</domain>

Once you exit the virsh edit command, KVM automatically adds an additional <address> tag to the hostdev tag to allocate the PCI bus address in the VM.

Step 3: Start the VM.

     # virsh start <name of virtual machine>

Start the VM.

Using the GUI

Note: I have not found an elegant way to discover the SR-IOV PCI bus information using graphical tools. 

Step 1: Find the VF PCI bus information.

See the commands from Step 1 above. 

Step 2: Add a PCI host device to the VM.

Once you have the host PCI bus information for the VF, using the virt-manager GUI, click Add Hardware.

 Add a PCI host device to the VM.

After selecting PCI Host Device, you’ll see an array of PCI devices shown that can be imported into our VM.

 Add a PCI host device to the VM.

Give keyboard focus to the Host Device drop-down list, and then start typing the PCI Bus Device Function information from the bash script above, substituting a colon for the period (‘03:10:0’ in this case). After the desired VF comes into focus, click Finish.

 Add a PCI host device to the VM.

The PCI device just imported now shows up in the VM list of devices.

Add a PCI host device to the VM.

Step 3: Start the VM.

Add a PCI host device to the VM.

Summary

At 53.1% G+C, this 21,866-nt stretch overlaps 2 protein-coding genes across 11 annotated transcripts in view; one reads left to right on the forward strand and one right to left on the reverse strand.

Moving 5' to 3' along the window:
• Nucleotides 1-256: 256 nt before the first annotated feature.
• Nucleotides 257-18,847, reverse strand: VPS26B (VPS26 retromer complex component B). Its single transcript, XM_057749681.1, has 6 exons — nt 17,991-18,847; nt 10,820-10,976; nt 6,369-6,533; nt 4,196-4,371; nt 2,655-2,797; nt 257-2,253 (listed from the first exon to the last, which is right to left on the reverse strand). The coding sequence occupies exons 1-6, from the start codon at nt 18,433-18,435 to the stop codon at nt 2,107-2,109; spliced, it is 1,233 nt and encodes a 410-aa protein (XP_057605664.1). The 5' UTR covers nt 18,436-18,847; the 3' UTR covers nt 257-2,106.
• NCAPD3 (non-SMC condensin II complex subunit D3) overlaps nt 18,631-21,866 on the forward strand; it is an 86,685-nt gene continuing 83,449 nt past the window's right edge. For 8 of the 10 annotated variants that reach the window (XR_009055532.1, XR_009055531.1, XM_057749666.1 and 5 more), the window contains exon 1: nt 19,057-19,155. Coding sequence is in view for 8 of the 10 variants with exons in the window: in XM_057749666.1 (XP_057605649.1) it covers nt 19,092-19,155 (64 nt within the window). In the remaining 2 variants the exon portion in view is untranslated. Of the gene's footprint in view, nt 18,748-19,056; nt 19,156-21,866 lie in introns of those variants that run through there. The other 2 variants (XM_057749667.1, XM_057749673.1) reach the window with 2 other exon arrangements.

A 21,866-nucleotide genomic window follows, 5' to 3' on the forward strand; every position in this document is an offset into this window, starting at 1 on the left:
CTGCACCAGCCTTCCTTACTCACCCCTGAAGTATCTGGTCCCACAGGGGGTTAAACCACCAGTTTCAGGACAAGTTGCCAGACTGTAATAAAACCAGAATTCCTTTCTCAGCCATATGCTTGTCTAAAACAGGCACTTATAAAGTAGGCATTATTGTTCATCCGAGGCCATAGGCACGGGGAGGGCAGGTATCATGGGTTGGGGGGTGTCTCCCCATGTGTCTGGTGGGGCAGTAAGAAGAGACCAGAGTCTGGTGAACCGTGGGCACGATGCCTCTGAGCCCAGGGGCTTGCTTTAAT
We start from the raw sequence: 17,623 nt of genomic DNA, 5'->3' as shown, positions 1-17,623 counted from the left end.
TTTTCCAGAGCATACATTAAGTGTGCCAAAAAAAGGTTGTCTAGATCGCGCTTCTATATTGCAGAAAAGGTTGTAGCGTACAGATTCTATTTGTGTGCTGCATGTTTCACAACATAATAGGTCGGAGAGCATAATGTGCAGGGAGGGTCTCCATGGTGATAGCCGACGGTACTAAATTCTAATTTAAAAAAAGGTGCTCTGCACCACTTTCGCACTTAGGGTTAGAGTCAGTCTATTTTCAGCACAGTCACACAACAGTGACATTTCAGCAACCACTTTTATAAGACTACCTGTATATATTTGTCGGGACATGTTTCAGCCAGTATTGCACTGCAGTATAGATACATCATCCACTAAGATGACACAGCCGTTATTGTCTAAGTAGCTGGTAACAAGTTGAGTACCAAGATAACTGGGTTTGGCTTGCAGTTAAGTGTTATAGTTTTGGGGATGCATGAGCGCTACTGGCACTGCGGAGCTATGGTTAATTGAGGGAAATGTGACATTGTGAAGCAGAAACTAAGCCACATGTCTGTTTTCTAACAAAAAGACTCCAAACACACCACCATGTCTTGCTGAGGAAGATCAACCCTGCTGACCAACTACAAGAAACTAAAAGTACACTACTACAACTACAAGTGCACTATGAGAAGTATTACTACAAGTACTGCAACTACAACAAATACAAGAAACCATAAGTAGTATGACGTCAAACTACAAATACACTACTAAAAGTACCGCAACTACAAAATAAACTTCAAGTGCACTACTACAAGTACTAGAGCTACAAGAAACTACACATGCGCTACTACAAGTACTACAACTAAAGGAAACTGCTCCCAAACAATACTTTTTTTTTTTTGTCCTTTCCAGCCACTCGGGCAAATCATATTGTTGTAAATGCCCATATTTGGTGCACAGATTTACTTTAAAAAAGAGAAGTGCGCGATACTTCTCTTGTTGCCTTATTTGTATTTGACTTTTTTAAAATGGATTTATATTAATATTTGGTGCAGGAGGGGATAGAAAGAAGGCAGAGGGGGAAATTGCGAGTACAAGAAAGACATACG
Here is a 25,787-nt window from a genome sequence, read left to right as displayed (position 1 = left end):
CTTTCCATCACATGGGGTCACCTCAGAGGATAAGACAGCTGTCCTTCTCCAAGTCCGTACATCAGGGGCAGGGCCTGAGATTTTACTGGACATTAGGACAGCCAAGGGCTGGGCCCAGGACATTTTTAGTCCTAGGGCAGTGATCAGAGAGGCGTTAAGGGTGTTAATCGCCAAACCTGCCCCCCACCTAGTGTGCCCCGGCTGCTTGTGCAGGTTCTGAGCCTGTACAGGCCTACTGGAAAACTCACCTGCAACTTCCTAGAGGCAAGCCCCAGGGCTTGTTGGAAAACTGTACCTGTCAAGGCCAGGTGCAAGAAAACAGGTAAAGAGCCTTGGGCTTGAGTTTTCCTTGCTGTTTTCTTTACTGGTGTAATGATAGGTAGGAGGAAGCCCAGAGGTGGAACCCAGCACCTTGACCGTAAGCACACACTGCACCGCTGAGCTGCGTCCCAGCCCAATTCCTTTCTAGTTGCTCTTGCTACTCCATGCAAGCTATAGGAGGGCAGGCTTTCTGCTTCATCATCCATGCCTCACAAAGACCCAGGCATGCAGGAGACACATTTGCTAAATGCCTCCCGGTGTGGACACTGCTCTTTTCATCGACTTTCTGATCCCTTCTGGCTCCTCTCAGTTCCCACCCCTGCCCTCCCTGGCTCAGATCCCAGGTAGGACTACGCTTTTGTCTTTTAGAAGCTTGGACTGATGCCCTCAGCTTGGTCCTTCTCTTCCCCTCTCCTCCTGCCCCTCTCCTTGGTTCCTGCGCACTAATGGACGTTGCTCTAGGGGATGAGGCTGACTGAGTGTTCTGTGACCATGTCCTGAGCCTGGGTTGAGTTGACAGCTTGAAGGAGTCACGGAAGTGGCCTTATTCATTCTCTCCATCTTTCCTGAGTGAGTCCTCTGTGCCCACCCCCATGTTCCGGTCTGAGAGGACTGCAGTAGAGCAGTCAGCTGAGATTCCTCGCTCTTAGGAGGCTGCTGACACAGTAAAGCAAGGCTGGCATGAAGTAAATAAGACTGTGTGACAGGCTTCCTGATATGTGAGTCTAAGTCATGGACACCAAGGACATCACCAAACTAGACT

When using this method of directly inserting the PCI host device into the VM, there is no ability to change the host device model: for all NIC models, the host used the vfio driver. The Intel Ethernet Servers Adapters XL710 and X710 adapters used the i40evf driver in the guest, and for both, the VM PCI Device information reported the adapter name as “XL710/X710 Virtual Function.” The Intel Ethernet Controller X540-AT2 and Intel 82599 10 Gigabit Ethernet Controller adapters used the ixgbevf driver in the guest, and the VM PCI device information reported “X540 Ethernet Controller Virtual Function” and “82599 Ethernet Controller Virtual Function” respectively. With the exception of the XL710, which showed a link speed of 40 Gbps, all 10 GB adapters showed a link speed of 10 Gbps. For the X540, 82599, and X710 adapters, the iperf test ran at nearly line rate (~9.4 Gbps), and performance was roughly ~8 percent worse when the VM was the iperf server versus when the VM was the iperf client. While the XL710 performed better than the 10 Gb NICs, it performed at roughly 70 percent line rate when the iperf server ran on the VM, and at roughly 40 percent line rate when the iperf client was on the VM. This disparity is most likely due to the kernel being overwhelmed by the high rate of I/O interrupts, a problem that would be solved by using DPDK.